“If a tree falls in a forest and no one is around to hear it, does it make a sound?”. A large contributor of organising a successful awareness raising effort is great communication. The quality of any relationship (with families, patient organisations, clinicians, institutions and companies) comes down to the quality of good communication. Learning how to communicate effectively goes a long way in creating personal connection and thus, a greater impact of your fundraiser, event or campaign. Here are seven tips to effective awareness communication, regardless of the type of effort.
1. ORGANISE, ORGANISE, ORGANISE
Good project management can make your effort so much less tiring. Create an online document containing a list of participants, programme, list of timings, speakers, and sort out venue & logistics in advance. Assign responsibilities to people who you can build upon. ALWAYS have a backup plan for key pieces of your effort, for example an important speaker or if your event is outside.
2. Ask for testimonials
People don’t just want to hear you talk, they are also interested in hearing other people’s stories. Use the dictaphone function on your mobile or another digital voice recorder to gather experiences, thoughts and insights from participants. If you want to post them on social media, make sure you have consent to use it for those purposes. You can make a list of questions to ask that you can rotate during your interview rounds.
3. Get social
In the days before your event, start making noise in the social arena. Create an event on Facebook, set up a hashtag to collect all things related to your event in one place, and tag or mention influential figures: this may be persons, organisations or institutions. If you organise a conference, you can think of broadcasting or livestreaming the event on Facebook.
4. Engage the press
Journalists are a powerful source to engage and broaden your impact, especially towards the civil society that are not related to Duchenne Muscular Dystrophy. However, they are short on time. Disseminate a press release that contains all the information they need to create an article. A press release contains a strong title, key insights, background, a summary, contact details and high resolution pictures.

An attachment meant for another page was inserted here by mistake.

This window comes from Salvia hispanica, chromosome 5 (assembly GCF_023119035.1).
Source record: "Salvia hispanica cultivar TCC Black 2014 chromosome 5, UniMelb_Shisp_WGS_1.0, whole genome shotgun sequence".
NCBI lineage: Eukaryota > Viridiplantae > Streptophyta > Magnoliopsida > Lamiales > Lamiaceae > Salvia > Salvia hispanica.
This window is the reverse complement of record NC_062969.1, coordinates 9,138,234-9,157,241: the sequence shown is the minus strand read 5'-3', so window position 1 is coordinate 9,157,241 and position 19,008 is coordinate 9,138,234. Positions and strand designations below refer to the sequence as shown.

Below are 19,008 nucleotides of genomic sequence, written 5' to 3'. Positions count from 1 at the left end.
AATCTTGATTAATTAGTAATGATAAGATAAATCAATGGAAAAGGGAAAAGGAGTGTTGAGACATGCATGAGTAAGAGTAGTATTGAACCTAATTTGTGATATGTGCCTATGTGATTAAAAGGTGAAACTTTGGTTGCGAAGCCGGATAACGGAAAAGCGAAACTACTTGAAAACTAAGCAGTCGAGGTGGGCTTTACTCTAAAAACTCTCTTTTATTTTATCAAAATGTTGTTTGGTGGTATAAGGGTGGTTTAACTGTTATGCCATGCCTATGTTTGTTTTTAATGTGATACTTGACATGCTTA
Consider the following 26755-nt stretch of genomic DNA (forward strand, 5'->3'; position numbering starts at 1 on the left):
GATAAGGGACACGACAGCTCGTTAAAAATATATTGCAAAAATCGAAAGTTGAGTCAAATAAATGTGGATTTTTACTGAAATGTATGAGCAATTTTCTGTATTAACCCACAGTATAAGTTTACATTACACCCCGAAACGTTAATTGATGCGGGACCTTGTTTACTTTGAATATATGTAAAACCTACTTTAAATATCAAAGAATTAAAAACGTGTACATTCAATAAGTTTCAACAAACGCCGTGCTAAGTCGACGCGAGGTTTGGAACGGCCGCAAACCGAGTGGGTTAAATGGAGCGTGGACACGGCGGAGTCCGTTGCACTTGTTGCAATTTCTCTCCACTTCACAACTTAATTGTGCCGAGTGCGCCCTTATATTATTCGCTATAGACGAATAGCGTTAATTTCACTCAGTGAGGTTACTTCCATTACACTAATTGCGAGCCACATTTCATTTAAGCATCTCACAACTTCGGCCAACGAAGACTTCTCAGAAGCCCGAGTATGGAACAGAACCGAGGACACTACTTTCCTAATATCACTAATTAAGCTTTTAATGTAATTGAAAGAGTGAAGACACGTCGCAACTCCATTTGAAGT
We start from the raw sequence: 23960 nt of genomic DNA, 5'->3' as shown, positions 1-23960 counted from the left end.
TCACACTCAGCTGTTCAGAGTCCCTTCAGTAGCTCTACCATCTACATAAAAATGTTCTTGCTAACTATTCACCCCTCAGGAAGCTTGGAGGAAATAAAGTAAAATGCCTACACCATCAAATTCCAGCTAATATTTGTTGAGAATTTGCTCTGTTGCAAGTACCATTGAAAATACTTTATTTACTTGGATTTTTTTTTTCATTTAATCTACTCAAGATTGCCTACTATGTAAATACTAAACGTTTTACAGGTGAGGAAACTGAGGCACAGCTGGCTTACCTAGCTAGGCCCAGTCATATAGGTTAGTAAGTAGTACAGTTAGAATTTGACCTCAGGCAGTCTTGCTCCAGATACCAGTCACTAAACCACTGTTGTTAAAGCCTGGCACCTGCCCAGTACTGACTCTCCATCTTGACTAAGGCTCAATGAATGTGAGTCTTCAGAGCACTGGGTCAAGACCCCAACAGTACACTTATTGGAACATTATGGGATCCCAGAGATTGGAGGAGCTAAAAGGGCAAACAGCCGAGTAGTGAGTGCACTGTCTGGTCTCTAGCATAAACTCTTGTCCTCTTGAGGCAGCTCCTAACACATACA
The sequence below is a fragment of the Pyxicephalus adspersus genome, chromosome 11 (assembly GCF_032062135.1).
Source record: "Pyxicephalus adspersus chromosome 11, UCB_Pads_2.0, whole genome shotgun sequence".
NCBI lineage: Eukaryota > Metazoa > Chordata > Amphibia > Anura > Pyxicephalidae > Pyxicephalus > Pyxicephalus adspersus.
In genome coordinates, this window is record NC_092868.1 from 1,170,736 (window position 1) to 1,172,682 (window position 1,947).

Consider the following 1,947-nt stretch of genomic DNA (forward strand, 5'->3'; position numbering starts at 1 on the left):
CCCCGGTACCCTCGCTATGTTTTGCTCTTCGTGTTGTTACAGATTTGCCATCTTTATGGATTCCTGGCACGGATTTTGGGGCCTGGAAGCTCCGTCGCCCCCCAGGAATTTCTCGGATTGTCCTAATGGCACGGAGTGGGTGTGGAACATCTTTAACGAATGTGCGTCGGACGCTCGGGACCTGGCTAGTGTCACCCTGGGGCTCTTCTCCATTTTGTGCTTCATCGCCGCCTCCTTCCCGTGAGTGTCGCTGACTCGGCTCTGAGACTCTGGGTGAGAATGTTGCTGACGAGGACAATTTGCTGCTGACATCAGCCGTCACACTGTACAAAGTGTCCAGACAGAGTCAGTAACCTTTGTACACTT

5. ensure follow-up
After your event ended, do not stop here. By creating momentum during your event, you can spark engagement with participants and stakeholders to keep going. Are there certain actions that derive from your event? Is a working group starting, or new collaboration efforts? Did new insights and stories emerge from your gathering? This can serve as a basis for new publications.
6. Build a strong team
Create message groups to align your team and ensure everyone is aware of their role. Ask around for volunteers that can take care of tasks like registration, taking pictures, engaging on social media and creating fun activities for children to attend. Don’t be afraid to delegate tasks. Remember the proverb: “If you want to go fast, go alone. If you want to go far, go together.”
7. MAKE IT VISUAL
In the hectic days in advance and during your event, documenting it visually and in text might not be on the top of your list. However, images and notes create the fundamentals of your communication. Hire a photographer, or ask someone to take high quality pictures in landscape on their mobile phones, and collect them in a central cloud storage place like Dropbox or Drive.
Organising an event can be a very stressful job with too many things going on at the same moment, but effective communication with your team and participants can ensure a smooth job. Once you see the gains of good communication and the benefits it brings for your community, your time spent on communication will be more effective and meaningful.